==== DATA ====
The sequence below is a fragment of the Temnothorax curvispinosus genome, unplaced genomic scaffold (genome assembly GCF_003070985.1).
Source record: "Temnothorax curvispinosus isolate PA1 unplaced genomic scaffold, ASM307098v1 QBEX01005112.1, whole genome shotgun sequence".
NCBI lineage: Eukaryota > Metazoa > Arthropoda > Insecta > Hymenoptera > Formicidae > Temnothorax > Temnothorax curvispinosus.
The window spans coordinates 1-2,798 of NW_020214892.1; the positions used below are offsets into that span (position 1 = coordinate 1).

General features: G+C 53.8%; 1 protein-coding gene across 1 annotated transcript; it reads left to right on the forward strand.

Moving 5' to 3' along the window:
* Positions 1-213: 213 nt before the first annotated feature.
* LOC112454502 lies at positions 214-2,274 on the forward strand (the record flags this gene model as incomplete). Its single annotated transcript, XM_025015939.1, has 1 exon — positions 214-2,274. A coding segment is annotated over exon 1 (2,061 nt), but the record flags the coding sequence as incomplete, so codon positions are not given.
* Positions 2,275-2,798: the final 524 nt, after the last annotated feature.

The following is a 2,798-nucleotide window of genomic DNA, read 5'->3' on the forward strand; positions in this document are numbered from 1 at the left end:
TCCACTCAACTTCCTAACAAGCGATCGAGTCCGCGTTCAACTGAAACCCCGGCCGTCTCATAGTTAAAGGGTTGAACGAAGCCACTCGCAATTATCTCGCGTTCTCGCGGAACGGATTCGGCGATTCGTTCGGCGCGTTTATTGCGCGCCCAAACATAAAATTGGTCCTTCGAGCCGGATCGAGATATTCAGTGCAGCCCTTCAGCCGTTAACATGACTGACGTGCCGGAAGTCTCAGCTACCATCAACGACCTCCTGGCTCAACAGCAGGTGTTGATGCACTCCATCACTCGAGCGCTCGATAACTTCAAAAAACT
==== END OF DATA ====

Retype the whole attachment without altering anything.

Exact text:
The sequence below is a fragment of the Temnothorax curvispinosus genome, unplaced genomic scaffold (genome assembly GCF_003070985.1).
Source record: "Temnothorax curvispinosus isolate PA1 unplaced genomic scaffold, ASM307098v1 QBEX01005112.1, whole genome shotgun sequence".
NCBI lineage: Eukaryota > Metazoa > Arthropoda > Insecta > Hymenoptera > Formicidae > Temnothorax > Temnothorax curvispinosus.
The window spans coordinates 1-2,798 of NW_020214892.1; the positions used below are offsets into that span (position 1 = coordinate 1).

General features: G+C 53.8%; 1 protein-coding gene across 1 annotated transcript; it reads left to right on the forward strand.

Moving 5' to 3' along the window:
* Positions 1-213: 213 nt before the first annotated feature.
* LOC112454502 lies at positions 214-2,274 on the forward strand (the record flags this gene model as incomplete). Its single annotated transcript, XM_025015939.1, has 1 exon — positions 214-2,274. A coding segment is annotated over exon 1 (2,061 nt), but the record flags the coding sequence as incomplete, so codon positions are not given.
* Positions 2,275-2,798: the final 524 nt, after the last annotated feature.

The following is a 2,798-nucleotide window of genomic DNA, read 5'->3' on the forward strand; positions in this document are numbered from 1 at the left end:
TCCACTCAACTTCCTAACAAGCGATCGAGTCCGCGTTCAACTGAAACCCCGGCCGTCTCATAGTTAAAGGGTTGAACGAAGCCACTCGCAATTATCTCGCGTTCTCGCGGAACGGATTCGGCGATTCGTTCGGCGCGTTTATTGCGCGCCCAAACATAAAATTGGTCCTTCGAGCCGGATCGAGATATTCAGTGCAGCCCTTCAGCCGTTAACATGACTGACGTGCCGGAAGTCTCAGCTACCATCAACGACCTCCTGGCTCAACAGCAGGTGTTGATGCACTCCATCACTCGAGCGCTCGATAACTTCAAAAAACT